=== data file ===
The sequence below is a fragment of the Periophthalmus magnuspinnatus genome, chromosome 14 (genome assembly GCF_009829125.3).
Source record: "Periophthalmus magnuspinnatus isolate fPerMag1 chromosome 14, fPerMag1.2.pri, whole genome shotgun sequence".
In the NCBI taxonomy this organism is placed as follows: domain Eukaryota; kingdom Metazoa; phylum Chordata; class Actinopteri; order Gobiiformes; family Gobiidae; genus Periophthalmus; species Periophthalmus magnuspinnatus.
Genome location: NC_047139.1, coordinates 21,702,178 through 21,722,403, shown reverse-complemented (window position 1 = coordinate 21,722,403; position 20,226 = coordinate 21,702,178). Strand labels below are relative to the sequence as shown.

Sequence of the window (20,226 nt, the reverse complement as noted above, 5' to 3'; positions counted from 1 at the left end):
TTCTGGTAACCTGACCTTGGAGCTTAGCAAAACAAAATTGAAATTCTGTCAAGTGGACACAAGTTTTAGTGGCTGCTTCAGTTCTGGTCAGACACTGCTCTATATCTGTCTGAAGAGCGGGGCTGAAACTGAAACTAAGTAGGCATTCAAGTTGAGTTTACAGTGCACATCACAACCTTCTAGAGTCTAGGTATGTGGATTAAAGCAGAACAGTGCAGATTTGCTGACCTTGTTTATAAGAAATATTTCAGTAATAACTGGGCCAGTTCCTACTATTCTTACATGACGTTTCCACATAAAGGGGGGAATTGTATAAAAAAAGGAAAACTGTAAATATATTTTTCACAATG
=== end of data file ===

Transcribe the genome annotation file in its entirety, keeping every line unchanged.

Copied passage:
The sequence below is a fragment of the Periophthalmus magnuspinnatus genome, chromosome 14 (genome assembly GCF_009829125.3).
Source record: "Periophthalmus magnuspinnatus isolate fPerMag1 chromosome 14, fPerMag1.2.pri, whole genome shotgun sequence".
In the NCBI taxonomy this organism is placed as follows: domain Eukaryota; kingdom Metazoa; phylum Chordata; class Actinopteri; order Gobiiformes; family Gobiidae; genus Periophthalmus; species Periophthalmus magnuspinnatus.
Genome location: NC_047139.1, coordinates 21,702,178 through 21,722,403, shown reverse-complemented (window position 1 = coordinate 21,722,403; position 20,226 = coordinate 21,702,178). Strand labels below are relative to the sequence as shown.

Sequence of the window (20,226 nt, the reverse complement as noted above, 5' to 3'; positions counted from 1 at the left end):
TTCTGGTAACCTGACCTTGGAGCTTAGCAAAACAAAATTGAAATTCTGTCAAGTGGACACAAGTTTTAGTGGCTGCTTCAGTTCTGGTCAGACACTGCTCTATATCTGTCTGAAGAGCGGGGCTGAAACTGAAACTAAGTAGGCATTCAAGTTGAGTTTACAGTGCACATCACAACCTTCTAGAGTCTAGGTATGTGGATTAAAGCAGAACAGTGCAGATTTGCTGACCTTGTTTATAAGAAATATTTCAGTAATAACTGGGCCAGTTCCTACTATTCTTACATGACGTTTCCACATAAAGGGGGGAATTGTATAAAAAAAGGAAAACTGTAAATATATTTTTCACAATG